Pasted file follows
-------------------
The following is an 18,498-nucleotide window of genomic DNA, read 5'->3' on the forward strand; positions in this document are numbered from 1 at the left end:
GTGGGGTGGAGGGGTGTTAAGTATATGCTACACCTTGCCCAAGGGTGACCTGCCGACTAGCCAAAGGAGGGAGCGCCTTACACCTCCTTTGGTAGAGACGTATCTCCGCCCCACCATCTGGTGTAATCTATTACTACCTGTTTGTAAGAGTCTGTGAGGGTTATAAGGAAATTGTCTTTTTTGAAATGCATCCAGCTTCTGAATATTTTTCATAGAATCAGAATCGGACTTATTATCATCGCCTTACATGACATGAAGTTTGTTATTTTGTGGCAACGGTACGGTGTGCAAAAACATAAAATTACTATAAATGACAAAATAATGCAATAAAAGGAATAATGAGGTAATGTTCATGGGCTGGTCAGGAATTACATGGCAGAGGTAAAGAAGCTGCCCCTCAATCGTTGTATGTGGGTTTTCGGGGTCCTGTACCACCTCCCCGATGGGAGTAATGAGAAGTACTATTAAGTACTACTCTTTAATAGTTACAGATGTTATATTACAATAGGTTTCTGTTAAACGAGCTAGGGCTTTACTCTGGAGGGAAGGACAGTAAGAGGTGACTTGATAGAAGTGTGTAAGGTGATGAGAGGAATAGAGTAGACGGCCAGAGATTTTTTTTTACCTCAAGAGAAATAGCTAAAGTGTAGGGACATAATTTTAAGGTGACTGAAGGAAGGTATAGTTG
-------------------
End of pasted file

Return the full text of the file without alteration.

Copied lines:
The following is an 18,498-nucleotide window of genomic DNA, read 5'->3' on the forward strand; positions in this document are numbered from 1 at the left end:
GTGGGGTGGAGGGGTGTTAAGTATATGCTACACCTTGCCCAAGGGTGACCTGCCGACTAGCCAAAGGAGGGAGCGCCTTACACCTCCTTTGGTAGAGACGTATCTCCGCCCCACCATCTGGTGTAATCTATTACTACCTGTTTGTAAGAGTCTGTGAGGGTTATAAGGAAATTGTCTTTTTTGAAATGCATCCAGCTTCTGAATATTTTTCATAGAATCAGAATCGGACTTATTATCATCGCCTTACATGACATGAAGTTTGTTATTTTGTGGCAACGGTACGGTGTGCAAAAACATAAAATTACTATAAATGACAAAATAATGCAATAAAAGGAATAATGAGGTAATGTTCATGGGCTGGTCAGGAATTACATGGCAGAGGTAAAGAAGCTGCCCCTCAATCGTTGTATGTGGGTTTTCGGGGTCCTGTACCACCTCCCCGATGGGAGTAATGAGAAGTACTATTAAGTACTACTCTTTAATAGTTACAGATGTTATATTACAATAGGTTTCTGTTAAACGAGCTAGGGCTTTACTCTGGAGGGAAGGACAGTAAGAGGTGACTTGATAGAAGTGTGTAAGGTGATGAGAGGAATAGAGTAGACGGCCAGAGATTTTTTTTTACCTCAAGAGAAATAGCTAAAGTGTAGGGACATAATTTTAAGGTGACTGAAGGAAGGTATAGTTG